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great boards! Really like the colors of the resin!
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Old 11-06-2014, 09:16 AM   #9
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Try to use urethan resin , its cheaper than epoxy but still has good specification
it is used for many types of carbon fiber profiles and tubes
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Old 11-06-2014, 08:52 PM   #10
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Quote:
Originally Posted by hawaiian View Post
thanks for the kind words guys. we are currently using Gurit Prime 20LV infusion resin. really good results with this stuff. very low viscosity, pretty minimal shrinkage, nice cured properties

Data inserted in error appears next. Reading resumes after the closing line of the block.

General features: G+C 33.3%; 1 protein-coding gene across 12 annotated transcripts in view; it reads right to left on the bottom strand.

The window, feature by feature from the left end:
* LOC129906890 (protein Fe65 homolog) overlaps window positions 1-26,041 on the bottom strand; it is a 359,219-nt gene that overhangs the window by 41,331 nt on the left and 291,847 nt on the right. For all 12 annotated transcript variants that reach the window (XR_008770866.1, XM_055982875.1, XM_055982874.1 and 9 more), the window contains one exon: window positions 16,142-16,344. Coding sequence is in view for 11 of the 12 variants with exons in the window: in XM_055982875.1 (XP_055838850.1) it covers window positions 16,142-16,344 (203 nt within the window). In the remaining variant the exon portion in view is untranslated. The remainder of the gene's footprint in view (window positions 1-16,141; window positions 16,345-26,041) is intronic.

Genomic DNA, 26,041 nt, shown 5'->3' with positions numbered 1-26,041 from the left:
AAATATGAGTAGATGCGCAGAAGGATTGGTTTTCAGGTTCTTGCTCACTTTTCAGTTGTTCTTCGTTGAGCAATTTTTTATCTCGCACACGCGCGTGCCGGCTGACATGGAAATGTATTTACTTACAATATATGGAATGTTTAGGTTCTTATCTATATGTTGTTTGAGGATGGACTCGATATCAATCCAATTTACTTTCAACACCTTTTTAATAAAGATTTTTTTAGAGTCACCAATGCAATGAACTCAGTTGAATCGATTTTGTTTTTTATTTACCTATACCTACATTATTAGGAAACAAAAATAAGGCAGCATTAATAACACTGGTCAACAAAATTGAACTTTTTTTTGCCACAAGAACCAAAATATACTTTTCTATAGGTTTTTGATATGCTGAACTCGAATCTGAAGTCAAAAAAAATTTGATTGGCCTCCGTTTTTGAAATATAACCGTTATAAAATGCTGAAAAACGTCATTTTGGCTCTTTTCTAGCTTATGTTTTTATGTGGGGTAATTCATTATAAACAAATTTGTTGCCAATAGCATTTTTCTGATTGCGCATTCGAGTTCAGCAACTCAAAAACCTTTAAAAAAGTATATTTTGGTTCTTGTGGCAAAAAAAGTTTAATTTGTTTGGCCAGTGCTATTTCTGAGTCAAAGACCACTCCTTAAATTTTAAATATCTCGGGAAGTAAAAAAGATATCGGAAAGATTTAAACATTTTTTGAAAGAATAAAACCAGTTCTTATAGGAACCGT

we decided not to go the polyester / vinylester route yet... but we will still continue to research slowly.

the best candidate we found for a polyester resin is a surfboard resin. very clear, nice looking light blue - green tint. but it is expensive (though not as much as epoxy, but almost) and we need to make sure everything on the production line is polyester freindly... were not there yet. PLUS, the epoxy seems to have better properties anyways.

thanks for the vacuum pump info, that puts my mind at ease a bit

thanks

-david
If you like the Prime20LV, I would suggest you try the Prime20ULV. This has a lower viscosity. They use the same base resin, but the hardener is different. I personally prefer ULV over the LV version, but both are good.